hat is oddÂ is how much rubbish people believe, disregarding what they must know from their own experiences or those of their families,â€ť Tim Judah writes in his new book about Ukraine, In Wartime. Judah, who covered the violent breakup of the former Yugoslavia for the Times of London and now works for the Economist, disputes the determinist view of history that asserts conflicts like the Balkan conflagration are inevitable. Where some analysts see â€śancient ethnic hatreds,â€ť Judah detects elite manipulation of public opinion that arouses animosity where it previously did not exist. Struggles that are thought of as primordial are often of recent vintage and have been cynically orchestrated by political opportunists to serve their own ends. That was true in the Balkans, and, as Judah ably argues, it is true when it comes to Russia and Ukraine.
The origins of Russiaâ€™s determination to swallow up at least part of the latter country lie in the 2013 decision by Ukraineâ€™s corrupt former president, Viktor Yanukovych, to abandon a trade agreement with the European Union in favor of closer ties with Moscow. After a popular pro-Western civic movement known as the Maidan (named after Kyivâ€™s central square) took to the streets in protest, Yanukovychâ€™s security forces fired on the crowd and he fled the country for Russia. Recognizing that a Russian-speaking modernized democracy represented the greatest threat to his kleptocratic rule, President Vladimir Putin decided to act. Weeks after Yanukovych absconded, Russian special forcesâ€”disguised as â€ślittle green menâ€ťâ€”seized control of the Crimean peninsula (which Moscow later annexed in the first forced territorial revision of Europe since the Second World War). Russian military units have since deployed to the Donbass, the easternmost region of Ukraine, where their presence is officially denied by Moscow and conveniently ignored by much of the West.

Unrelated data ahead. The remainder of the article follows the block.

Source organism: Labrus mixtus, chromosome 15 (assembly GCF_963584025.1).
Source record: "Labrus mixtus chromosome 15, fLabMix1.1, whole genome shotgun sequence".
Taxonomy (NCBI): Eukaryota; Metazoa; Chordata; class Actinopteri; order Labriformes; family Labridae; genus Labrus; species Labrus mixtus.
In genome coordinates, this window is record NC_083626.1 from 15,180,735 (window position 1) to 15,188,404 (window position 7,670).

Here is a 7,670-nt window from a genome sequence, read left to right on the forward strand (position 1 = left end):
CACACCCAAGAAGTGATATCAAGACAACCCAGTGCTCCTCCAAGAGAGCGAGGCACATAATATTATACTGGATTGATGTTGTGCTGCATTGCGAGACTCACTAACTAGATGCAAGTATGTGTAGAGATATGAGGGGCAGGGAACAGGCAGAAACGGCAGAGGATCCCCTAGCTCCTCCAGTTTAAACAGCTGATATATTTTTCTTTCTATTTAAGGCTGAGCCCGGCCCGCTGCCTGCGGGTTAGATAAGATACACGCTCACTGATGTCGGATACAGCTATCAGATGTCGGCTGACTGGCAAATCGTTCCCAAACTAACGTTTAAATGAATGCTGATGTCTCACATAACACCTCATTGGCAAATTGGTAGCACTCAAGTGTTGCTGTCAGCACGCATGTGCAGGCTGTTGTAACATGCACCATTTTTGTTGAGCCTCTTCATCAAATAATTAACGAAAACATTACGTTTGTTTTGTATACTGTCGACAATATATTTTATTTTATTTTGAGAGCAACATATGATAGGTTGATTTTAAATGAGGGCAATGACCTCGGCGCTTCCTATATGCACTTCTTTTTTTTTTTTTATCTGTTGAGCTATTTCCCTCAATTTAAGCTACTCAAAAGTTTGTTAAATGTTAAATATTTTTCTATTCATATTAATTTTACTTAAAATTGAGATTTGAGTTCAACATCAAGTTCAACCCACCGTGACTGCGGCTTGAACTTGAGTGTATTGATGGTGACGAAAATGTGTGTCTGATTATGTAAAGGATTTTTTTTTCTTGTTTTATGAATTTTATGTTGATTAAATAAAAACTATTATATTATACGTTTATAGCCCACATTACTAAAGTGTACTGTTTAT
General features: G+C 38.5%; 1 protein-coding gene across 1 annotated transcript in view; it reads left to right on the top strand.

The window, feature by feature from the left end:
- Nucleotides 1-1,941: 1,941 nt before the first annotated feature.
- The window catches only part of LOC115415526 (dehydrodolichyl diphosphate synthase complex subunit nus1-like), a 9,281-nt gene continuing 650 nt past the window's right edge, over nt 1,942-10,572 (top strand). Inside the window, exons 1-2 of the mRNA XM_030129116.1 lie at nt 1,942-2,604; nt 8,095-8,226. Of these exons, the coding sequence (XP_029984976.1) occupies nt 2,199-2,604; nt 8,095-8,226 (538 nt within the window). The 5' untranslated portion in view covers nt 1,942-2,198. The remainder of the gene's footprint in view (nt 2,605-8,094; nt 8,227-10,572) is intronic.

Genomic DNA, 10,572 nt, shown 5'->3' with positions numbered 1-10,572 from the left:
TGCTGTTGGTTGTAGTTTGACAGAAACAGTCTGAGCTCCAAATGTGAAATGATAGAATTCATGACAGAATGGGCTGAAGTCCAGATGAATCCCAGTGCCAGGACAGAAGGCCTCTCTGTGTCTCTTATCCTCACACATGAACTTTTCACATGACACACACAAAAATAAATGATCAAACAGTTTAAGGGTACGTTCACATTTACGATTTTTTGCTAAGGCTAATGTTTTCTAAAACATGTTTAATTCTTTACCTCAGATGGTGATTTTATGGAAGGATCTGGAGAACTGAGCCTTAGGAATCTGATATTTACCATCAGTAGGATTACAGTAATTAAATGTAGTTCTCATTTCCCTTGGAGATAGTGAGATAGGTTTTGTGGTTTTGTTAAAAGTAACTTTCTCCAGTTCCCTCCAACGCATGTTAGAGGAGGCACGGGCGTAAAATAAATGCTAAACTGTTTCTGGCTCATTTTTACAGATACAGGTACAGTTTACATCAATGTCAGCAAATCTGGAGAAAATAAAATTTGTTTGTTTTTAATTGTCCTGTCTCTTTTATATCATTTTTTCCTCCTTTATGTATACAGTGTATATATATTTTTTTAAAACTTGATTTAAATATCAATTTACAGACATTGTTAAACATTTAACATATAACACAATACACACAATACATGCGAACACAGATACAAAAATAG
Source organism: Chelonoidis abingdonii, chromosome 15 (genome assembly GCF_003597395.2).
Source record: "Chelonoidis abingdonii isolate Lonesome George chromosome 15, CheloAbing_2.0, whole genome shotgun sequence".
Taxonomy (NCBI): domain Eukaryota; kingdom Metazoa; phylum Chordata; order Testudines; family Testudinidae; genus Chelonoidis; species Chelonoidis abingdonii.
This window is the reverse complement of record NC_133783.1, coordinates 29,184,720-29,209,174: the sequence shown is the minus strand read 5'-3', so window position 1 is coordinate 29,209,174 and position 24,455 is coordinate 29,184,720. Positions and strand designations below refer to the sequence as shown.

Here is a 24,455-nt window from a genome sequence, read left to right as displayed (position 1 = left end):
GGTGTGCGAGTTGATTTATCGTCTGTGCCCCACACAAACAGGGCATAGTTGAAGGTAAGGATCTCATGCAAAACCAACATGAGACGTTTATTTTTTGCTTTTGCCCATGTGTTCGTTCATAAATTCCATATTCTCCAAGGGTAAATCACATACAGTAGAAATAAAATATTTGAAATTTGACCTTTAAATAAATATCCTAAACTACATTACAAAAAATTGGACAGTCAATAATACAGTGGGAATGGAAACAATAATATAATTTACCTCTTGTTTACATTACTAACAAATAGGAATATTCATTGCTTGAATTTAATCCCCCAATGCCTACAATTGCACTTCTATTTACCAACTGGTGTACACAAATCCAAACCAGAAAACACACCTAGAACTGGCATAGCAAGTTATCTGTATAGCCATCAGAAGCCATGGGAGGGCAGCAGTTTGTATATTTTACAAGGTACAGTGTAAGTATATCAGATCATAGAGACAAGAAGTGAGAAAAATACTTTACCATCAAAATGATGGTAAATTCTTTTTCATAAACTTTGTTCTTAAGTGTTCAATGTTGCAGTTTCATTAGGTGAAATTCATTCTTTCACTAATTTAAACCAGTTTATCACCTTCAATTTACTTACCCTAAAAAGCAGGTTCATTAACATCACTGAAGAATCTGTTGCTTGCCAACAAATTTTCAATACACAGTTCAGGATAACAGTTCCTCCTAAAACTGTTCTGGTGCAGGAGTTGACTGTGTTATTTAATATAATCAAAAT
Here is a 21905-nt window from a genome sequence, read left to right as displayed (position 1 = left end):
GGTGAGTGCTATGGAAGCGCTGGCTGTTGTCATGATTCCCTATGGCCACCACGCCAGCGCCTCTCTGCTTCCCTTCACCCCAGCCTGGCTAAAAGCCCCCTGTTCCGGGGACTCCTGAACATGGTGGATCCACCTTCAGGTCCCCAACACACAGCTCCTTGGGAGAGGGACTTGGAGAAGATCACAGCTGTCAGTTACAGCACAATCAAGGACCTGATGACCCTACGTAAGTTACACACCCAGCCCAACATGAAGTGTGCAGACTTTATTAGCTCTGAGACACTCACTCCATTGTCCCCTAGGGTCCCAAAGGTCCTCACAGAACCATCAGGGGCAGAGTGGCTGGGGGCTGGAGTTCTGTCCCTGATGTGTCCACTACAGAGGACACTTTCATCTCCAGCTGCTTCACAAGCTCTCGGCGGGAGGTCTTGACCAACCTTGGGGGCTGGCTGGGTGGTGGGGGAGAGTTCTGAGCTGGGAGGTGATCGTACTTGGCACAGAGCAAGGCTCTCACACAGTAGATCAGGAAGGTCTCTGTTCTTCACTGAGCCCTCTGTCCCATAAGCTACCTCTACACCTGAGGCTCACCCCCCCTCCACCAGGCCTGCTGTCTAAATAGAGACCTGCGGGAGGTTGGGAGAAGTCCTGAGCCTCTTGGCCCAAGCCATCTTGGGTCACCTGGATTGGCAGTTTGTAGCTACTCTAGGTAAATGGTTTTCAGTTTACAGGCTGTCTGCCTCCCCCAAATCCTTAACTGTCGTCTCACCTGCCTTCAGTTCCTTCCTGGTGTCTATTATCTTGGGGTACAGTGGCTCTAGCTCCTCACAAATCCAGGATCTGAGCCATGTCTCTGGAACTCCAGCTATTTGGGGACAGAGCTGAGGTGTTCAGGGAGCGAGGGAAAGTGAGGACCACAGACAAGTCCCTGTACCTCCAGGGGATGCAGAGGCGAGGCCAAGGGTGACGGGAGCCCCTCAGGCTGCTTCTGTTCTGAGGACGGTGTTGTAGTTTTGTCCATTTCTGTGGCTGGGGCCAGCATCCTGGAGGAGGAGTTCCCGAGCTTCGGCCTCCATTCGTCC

Putinâ€™s rationale for his military intervention in Ukraine is the need to protect ethnic Russians from â€śfascistsâ€ť and â€śneo-Nazisâ€ť in Kyiv. To explain how this lie was devised and spread, Judah highlights the role played by â€śpolitical technologists,â€ť a group peculiar to post-Soviet Russia whose mĂ©tier is akin to that of â€śturbo-spin doctors.â€ť Imagine a Russified Karl Rove or James Carville but even more cynical and with a media almost entirely under state control as his palette, and you only begin to comprehend the dark arts of Russian political technology.
In Ukraine as elsewhere, â€śwhat you believe today depends on what you believe about the past,â€ť Judah observes. And this is where the political technologists ply their trade. â€śRussians need a triumph to give them historical inspiration,â€ť a university professor who moonlights as a chief ideologist for the Donetsk Peopleâ€™s Republicâ€”one of the two pro-Russian rump states established in Donbassâ€”tells Judah. â€śThey need something to believe in for their own future and that of their children.â€ť For todayâ€™s Russian nationalists and their sympathizers abroad, that â€śsomethingâ€ť is Russiaâ€™s struggle against â€śfascism.â€ť
Though the Kyiv protests reflected a broad representation of Ukrainian society and stood for democratic aspirations, Moscow alleged that Yanukovychâ€™s ouster had been effected by a â€śfascist coup dâ€™Ă©tatâ€ť perpetrated by Banderovski, admirers of the late Ukrainian independence leader Stepan Bandera. (A controversial figure, Bandera opportunistically collaborated with the Nazis against the Soviets, though he also spent a spell in Sachsenhausen concentration camp.) While far-right elements were indeed present on the Maidan, the Kremlin has absurdly exaggerated their role in Ukraine, where fascists are far less influential than in Western Europe, never mind Moscow itself.